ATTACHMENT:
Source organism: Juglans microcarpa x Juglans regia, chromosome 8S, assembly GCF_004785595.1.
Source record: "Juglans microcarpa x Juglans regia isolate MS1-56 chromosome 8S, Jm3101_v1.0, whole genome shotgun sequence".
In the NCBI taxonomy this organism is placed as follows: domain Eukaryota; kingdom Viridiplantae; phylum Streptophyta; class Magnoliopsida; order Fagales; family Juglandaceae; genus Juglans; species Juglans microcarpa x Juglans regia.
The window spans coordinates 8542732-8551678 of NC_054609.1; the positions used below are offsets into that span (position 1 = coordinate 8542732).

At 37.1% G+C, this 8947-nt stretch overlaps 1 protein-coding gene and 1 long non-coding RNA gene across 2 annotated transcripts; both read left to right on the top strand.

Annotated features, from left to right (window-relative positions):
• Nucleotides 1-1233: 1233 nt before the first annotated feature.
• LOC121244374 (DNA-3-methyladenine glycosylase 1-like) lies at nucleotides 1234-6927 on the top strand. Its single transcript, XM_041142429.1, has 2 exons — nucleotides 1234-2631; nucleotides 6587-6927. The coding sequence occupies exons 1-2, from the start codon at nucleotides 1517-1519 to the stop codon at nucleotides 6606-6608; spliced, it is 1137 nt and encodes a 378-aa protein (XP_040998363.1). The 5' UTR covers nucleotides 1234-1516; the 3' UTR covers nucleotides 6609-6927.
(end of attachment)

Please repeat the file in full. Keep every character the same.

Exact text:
Source organism: Juglans microcarpa x Juglans regia, chromosome 8S, assembly GCF_004785595.1.
Source record: "Juglans microcarpa x Juglans regia isolate MS1-56 chromosome 8S, Jm3101_v1.0, whole genome shotgun sequence".
In the NCBI taxonomy this organism is placed as follows: domain Eukaryota; kingdom Viridiplantae; phylum Streptophyta; class Magnoliopsida; order Fagales; family Juglandaceae; genus Juglans; species Juglans microcarpa x Juglans regia.
The window spans coordinates 8542732-8551678 of NC_054609.1; the positions used below are offsets into that span (position 1 = coordinate 8542732).

At 37.1% G+C, this 8947-nt stretch overlaps 1 protein-coding gene and 1 long non-coding RNA gene across 2 annotated transcripts; both read left to right on the top strand.

Annotated features, from left to right (window-relative positions):
• Nucleotides 1-1233: 1233 nt before the first annotated feature.
• LOC121244374 (DNA-3-methyladenine glycosylase 1-like) lies at nucleotides 1234-6927 on the top strand. Its single transcript, XM_041142429.1, has 2 exons — nucleotides 1234-2631; nucleotides 6587-6927. The coding sequence occupies exons 1-2, from the start codon at nucleotides 1517-1519 to the stop codon at nucleotides 6606-6608; spliced, it is 1137 nt and encodes a 378-aa protein (XP_040998363.1). The 5' UTR covers nucleotides 1234-1516; the 3' UTR covers nucleotides 6609-6927.